She would’ve wanted him to keep running. She had a front row seat at some of his biggest meets.

“Track is something she loved. It’s something I loved,” Gay said. “I had a college coach tell me a year ago, ‘Hey man, we need your daughter to run for us.’ I told her about it and she got tickled. She thought it was so cool. That made me so proud.”

OlympicTalk is on Apple News. Favorite us!

MORE: Double amputee entered in USATF Outdoor Champs

USA Swimming National Championships broadcast schedule

Getty Images
Leave a comment

NBC Sports will air daily coverage of the USA Swimming National Championships broadcast schedule in Indianapolis next week, part of the Team USA Summer Champions Series.

Olympic gold medalists Katie LedeckyRyan MurphySimone Manuel and Lilly King are expected to headline the field at nationals, where the top two per individual event qualify for worlds in Budapest in July.

NBCSN will air live finals coverage on the first two nights Tuesday and Wednesday, with Universal HD airing the last three nights of finals. Finals start at 6 ET each night.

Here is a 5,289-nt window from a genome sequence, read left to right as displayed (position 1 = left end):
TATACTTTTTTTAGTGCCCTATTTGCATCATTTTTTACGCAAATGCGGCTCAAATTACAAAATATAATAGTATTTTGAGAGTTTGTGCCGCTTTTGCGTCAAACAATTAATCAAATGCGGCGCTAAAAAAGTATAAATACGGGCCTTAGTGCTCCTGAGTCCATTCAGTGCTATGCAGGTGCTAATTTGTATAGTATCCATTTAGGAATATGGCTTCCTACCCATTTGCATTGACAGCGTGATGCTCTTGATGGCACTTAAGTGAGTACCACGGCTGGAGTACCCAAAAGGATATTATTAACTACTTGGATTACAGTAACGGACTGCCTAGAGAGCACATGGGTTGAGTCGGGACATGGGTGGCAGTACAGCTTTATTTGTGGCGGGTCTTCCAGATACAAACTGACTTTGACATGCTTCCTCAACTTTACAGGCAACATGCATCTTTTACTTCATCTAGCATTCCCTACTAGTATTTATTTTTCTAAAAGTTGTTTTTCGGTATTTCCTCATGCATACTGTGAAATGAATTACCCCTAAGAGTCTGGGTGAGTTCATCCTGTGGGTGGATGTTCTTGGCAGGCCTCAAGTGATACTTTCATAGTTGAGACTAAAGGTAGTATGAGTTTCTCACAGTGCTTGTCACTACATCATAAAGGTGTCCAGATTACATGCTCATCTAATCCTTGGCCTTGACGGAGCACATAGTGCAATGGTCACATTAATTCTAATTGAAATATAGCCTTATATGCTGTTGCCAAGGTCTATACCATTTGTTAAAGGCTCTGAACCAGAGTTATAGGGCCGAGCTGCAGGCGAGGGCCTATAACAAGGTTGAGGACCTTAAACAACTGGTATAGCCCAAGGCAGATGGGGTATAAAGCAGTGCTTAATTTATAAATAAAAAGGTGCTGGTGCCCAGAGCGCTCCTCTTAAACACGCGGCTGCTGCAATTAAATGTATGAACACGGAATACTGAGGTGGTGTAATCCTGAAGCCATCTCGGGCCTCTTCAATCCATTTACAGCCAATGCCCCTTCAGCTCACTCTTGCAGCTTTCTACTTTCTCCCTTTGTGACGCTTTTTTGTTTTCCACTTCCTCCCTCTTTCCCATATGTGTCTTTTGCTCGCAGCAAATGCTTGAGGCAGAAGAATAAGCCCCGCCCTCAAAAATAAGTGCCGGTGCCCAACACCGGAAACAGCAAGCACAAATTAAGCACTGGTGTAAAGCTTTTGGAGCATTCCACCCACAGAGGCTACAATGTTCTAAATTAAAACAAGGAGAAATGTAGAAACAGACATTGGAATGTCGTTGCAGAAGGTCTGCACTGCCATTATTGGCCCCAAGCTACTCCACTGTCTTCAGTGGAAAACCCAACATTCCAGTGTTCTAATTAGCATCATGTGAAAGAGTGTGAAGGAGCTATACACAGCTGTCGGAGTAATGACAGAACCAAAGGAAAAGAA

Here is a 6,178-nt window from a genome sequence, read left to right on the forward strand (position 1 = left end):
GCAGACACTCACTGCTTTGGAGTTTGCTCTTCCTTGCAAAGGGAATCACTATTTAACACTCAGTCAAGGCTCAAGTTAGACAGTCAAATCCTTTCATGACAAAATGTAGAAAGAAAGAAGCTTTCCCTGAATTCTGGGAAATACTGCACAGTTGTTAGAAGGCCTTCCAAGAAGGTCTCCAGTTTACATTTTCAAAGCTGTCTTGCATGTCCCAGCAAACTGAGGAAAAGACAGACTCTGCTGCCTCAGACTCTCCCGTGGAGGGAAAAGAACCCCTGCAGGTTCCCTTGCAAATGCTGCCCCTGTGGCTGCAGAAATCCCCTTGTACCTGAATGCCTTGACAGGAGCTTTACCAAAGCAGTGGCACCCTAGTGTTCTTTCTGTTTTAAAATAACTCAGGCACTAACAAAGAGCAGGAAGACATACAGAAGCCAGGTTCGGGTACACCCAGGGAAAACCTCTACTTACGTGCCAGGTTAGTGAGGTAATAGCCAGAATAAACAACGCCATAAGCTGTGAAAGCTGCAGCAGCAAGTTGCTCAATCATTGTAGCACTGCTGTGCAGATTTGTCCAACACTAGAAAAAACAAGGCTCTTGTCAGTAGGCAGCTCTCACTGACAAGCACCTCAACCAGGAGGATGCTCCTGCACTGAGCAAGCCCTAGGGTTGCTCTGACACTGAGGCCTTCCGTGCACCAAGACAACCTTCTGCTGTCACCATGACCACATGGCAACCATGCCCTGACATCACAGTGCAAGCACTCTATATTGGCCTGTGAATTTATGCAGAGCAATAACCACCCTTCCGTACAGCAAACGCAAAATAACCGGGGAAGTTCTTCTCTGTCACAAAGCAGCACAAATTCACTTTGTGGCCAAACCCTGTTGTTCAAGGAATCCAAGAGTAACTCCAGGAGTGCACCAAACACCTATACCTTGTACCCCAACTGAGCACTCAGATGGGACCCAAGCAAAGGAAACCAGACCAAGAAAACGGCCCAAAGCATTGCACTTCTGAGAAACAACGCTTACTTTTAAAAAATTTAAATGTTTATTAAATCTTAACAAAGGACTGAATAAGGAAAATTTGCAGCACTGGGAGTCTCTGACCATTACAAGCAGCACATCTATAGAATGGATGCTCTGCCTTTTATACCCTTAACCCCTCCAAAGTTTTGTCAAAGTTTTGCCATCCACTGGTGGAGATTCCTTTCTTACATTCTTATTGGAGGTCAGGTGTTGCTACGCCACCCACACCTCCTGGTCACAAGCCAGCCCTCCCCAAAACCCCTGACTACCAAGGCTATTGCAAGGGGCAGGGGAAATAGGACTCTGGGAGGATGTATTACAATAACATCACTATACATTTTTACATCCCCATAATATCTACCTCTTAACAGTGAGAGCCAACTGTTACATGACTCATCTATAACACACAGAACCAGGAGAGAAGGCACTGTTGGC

NBC will also air coverage Saturday and Sunday at 1 p.m. ET.

NBCSports.com/live and the NBC Sports app will stream all coverage on NBCSN and NBC, plus the USA Swimming webcast on Universal HD nights.

A USA Swimming webcast will live stream all prelim sessions that begin at 9 a.m. ET daily.

OlympicTalk is on Apple News. Favorite us!

MORE: Phelps takes on great white on Shark Week

Date Time (ET) Network
Tuesday 7-8 p.m. (LIVE) NBCSN, Streaming
Wednesday 7-8 p.m. (LIVE) NBCSN, Streaming
Thursday 6-8 p.m. (LIVE) Universal HD
Friday 6-8 p.m. (LIVE) Universal HD
Saturday 1-3 p.m. NBC, Streaming
Saturday 6-8 p.m. (LIVE) Universal HD
Sunday 1-3 p.m. NBC, Streaming